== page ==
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Preeclampsia is a complication of pregnancy in which affected women develop high blood pressure (hypertension) and can also have abnormally high levels of protein in their urine. This condition usually occurs in the last few months of pregnancy and often requires the early delivery of the infant.
Many women with mild preeclampsia do not feel ill, and the problem is first detected through blood pressure and urine testing in their doctor's office. Other early features of the disorder are swelling (edema) of the face or hands and a weight gain of more than 2 pounds within a few days. More severely affected women may experience headaches, dizziness, irritability, shortness of breath, a decrease in urination, upper abdominal pain, nausea, or vomiting. Vision changes may develop, including flashing lights or spots, increased sensitivity to light (photophobia), blurry vision, or temporary blindness.
In most cases, preeclampsia is mild and goes away within a few weeks after the baby is born. In severe cases, however, preeclampsia can impact the mother's organs such as the heart, liver, and kidneys and can lead to life-threatening complications. Extreme hypertension in the mother can cause bleeding in the brain (hemorrhagic stroke). The effects of high blood pressure on the brain (hypertensive encephalopathy) may also result in seizures. If seizures occur, the condition is considered to have progressed to eclampsia, which can result in coma. Without treatment to help prevent seizures, about 1 in 200 women with preeclampsia develop eclampsia.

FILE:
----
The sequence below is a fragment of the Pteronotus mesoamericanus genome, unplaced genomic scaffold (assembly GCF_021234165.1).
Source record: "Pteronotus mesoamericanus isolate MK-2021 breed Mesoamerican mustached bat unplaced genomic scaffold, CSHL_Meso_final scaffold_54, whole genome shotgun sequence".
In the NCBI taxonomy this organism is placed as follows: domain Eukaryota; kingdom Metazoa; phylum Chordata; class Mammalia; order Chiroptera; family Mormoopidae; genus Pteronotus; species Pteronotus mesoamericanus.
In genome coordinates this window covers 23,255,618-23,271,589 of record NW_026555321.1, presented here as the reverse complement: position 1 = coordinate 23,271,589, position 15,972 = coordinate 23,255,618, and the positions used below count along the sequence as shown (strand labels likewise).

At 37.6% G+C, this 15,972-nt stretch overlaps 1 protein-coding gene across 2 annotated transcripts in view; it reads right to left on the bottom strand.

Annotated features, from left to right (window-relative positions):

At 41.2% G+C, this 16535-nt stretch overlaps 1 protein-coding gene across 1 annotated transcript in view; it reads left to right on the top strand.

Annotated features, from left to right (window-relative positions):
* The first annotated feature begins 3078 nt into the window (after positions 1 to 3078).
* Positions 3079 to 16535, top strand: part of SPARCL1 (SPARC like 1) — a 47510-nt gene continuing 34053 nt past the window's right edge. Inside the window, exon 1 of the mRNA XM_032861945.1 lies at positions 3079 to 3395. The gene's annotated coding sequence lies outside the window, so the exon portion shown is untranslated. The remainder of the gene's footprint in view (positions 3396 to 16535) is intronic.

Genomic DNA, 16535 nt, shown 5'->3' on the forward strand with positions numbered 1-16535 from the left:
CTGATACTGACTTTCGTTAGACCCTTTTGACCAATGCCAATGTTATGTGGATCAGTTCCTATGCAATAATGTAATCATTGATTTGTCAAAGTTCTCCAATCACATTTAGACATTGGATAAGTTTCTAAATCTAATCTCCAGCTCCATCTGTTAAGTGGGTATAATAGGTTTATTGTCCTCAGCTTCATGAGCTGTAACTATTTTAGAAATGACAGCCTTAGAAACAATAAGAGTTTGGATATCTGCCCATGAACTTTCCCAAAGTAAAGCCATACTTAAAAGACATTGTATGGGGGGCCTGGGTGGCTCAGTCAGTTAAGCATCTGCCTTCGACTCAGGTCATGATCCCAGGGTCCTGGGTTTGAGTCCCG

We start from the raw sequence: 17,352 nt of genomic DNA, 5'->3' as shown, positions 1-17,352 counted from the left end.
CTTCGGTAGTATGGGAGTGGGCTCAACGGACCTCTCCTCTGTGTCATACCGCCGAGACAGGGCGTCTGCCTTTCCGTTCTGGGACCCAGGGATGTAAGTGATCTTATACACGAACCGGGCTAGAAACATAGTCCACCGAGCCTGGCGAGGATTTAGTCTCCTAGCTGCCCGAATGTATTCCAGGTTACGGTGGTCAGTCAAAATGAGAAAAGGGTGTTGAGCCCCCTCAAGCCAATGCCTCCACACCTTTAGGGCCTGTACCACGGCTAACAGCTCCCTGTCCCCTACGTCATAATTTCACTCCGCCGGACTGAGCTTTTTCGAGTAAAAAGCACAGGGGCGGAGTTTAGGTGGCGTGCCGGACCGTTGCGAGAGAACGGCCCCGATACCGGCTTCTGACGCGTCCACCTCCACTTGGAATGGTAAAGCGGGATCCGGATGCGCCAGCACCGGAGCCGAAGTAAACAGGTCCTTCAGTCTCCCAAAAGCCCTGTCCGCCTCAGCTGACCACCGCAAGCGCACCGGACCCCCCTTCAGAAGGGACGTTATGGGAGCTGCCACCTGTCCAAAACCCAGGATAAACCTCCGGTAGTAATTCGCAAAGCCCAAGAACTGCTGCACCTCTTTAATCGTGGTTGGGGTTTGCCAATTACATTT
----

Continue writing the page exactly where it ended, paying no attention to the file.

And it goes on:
Between 10 and 20 percent of women with severe preeclampsia develop another potentially life-threatening complication called HELLP syndrome. HELLP stands for hemolysis (premature red blood cell breakdown), elevated liver enzyme levels, and low platelets (cell fragments involved in blood clotting), which are the key features of this condition.
Severe preeclampsia can also affect the fetus, with impairment of blood and oxygen flow leading to growth problems or stillbirth. Infants delivered early due to preeclampsia may have complications associated with prematurity, such as breathing problems caused by underdeveloped lungs.
Women who have had preeclampsia have approximately twice the lifetime risk of heart disease and stroke than do women in the general population. Researchers suggest this may be due to common factors that increase the risk of preeclampsia, heart disease, and stroke.
Preeclampsia is a common condition in all populations, occurring in 2 to 8 percent of pregnancies. It occurs more frequently in women of African or Hispanic descent than it does in women of European descent.
The specific causes of preeclampsia are not well understood. In pregnancy, blood volume normally increases to support the fetus, and the mother's body must adjust to handle this extra fluid. In some women the body does not react normally to the fluid changes of pregnancy, leading to the problems with high blood pressure and urine production in the kidneys that occur in preeclampsia.
The reasons for these abnormal reactions to the changes of pregnancy vary in different women and may differ depending on the stage of the pregnancy at which the condition develops. Studies suggest that preeclampsia is related to a problem with the placenta, the link between the mother's blood supply and the fetus. If there is an insufficient connection between the placenta and the arteries of the uterus, the placenta does not get enough blood. It responds by releasing a variety of substances, including molecules that affect the lining of blood vessels (the vascular endothelium). By mechanisms that are unclear, the reaction of the vascular endothelium appears to increase factors that cause the blood vessels to narrow (constrict), and decrease factors that would cause them to widen (dilate). As a result, the blood vessels constrict abnormally, causing hypertension. These blood vessel abnormalities also affect the kidneys, causing some proteins that are normally absorbed into the blood to be released in the urine instead.